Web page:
Maybe God doesn't see it like us. If there is a god, she might see time quite differently than a mortal. She might be calculating not just local impact, but how its ripples change and affect suffering over multiple time frames.
If there is a god, they might see death as returning and not leaving.
If there is a god, we might not have complete control.
If there is a god, he might not share our aversion to suffering. #pain #god #forgiveness #suffering #perspective
I want to address two traps: Becoming free does not require the other person's cooperation. Becoming free does not have to be done before the other person dies. Forgiving the unrepentant.
You have already paid by being your father's child. You paid with suffering, confusion, humiliation. Perhaps, as I did, you paid with bruises and blood. Healing is how you collect what you paid for. Insight, compassion, release, a wicked sense of humor, abiding peace, the determination n
"The nerve scars hold an evolutionary potential. For them, the concept of time does not count ... Clinical quiet does not mean that everything is finished. Time does not exist for our tissues."
- Leriche, 1951 This article from the journal Brain (Oxford University Press) delves into the mystery of pain that comes or leaves years after an injury. Although it mostly addresses neuropathic pain linked to physical injuries, such as stroke, paralysis or amputation, there is this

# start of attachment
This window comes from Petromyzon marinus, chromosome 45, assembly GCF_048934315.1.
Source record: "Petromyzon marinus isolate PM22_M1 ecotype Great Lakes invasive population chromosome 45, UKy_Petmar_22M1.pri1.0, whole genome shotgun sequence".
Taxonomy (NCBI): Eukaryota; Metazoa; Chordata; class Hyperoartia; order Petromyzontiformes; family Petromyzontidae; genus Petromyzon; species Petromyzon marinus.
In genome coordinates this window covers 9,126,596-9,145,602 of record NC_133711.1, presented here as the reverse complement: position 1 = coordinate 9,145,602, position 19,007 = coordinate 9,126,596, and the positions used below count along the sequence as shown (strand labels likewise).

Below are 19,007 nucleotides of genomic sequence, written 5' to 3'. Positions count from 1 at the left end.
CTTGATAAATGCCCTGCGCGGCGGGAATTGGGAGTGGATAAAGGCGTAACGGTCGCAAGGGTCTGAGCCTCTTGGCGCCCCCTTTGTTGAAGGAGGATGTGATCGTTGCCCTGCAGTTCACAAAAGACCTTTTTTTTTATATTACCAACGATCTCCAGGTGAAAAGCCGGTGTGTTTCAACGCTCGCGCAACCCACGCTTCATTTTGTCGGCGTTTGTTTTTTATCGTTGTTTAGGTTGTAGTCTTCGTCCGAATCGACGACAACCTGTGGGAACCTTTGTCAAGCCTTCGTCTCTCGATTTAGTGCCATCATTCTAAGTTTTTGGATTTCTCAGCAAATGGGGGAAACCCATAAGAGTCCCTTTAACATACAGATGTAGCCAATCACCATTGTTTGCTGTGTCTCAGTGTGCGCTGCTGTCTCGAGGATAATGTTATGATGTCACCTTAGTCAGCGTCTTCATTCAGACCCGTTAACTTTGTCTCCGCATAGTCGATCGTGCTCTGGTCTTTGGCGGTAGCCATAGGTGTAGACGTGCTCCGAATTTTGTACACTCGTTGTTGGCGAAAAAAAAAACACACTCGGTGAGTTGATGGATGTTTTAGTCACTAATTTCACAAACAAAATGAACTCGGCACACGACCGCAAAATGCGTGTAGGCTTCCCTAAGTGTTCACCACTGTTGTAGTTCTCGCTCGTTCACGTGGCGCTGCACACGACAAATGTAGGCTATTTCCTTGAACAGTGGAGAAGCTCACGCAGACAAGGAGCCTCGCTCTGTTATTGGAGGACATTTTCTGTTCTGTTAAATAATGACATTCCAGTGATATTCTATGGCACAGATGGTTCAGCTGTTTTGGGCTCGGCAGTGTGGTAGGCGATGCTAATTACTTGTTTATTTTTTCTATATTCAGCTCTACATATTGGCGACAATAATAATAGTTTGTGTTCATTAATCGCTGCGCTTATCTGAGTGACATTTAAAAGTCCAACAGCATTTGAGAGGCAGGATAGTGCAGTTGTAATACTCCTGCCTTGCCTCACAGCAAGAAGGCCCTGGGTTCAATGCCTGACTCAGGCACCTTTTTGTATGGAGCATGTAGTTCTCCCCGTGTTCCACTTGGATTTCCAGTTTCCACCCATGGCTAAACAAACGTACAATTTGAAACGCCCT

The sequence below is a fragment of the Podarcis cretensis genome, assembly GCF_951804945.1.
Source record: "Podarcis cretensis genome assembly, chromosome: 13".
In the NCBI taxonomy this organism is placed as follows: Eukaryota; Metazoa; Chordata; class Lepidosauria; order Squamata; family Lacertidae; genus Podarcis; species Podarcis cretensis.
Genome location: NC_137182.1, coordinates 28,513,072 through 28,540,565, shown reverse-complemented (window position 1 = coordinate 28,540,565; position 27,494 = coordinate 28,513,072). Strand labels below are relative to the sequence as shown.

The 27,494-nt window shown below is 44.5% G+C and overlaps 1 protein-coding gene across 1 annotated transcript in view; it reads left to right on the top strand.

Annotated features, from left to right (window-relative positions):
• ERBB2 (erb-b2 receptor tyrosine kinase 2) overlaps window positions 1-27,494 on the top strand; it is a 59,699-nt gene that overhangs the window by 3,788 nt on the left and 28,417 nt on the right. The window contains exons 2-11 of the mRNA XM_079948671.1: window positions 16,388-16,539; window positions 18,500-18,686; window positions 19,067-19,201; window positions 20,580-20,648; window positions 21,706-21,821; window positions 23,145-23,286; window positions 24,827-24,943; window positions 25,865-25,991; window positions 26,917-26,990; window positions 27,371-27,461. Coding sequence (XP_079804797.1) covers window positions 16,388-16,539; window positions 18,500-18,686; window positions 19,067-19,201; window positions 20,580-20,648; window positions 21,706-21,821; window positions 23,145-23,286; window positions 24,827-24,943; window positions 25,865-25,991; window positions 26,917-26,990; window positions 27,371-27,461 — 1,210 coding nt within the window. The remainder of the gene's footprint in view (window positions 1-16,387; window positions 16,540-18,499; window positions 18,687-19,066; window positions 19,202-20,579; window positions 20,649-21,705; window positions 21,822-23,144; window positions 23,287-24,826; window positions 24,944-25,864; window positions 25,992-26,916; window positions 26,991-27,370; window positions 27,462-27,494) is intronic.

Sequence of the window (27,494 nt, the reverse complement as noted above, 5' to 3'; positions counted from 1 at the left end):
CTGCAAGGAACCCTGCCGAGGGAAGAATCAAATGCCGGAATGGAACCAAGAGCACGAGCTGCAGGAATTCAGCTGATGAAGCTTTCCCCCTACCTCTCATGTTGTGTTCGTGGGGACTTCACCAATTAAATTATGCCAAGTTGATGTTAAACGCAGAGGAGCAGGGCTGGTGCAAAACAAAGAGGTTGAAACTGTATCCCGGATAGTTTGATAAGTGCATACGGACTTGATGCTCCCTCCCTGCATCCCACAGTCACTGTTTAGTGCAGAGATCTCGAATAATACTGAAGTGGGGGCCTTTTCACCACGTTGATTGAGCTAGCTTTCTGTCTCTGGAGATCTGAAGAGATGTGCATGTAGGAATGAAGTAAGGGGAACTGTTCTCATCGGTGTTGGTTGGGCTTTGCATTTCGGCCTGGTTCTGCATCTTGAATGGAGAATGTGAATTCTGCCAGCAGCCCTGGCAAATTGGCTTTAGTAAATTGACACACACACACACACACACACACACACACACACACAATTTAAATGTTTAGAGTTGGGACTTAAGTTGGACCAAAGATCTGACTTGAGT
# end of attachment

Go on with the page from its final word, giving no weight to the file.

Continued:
As I worked through the book's distinction between pain and suffering, I came across Paul Ingraham's well researched PainScience.com. Paul's site and blog are simple in the way that can only happen when someone takes something complicated and owns it. If you are a science nerd like me, you will find the site full of juicy information from the world of science and pseudoscience cleaned and wrapped in common sense. If you are suffering from chronic pain or know someone who is
If you had told me when I was ten that I would be spending my life immersed in suffering, frankly, I wouldn't have been surprised. I would have looked at you with a thousand-yard stare and said, "I'd hoped things would get better." What I couldn't know was that most of the suffering wouldn't be mine. Some say we can find peace in two ways; the first is to be so blessed, so naive, that you imagine the world as safe. The second is to have been so buffeted by suffering that you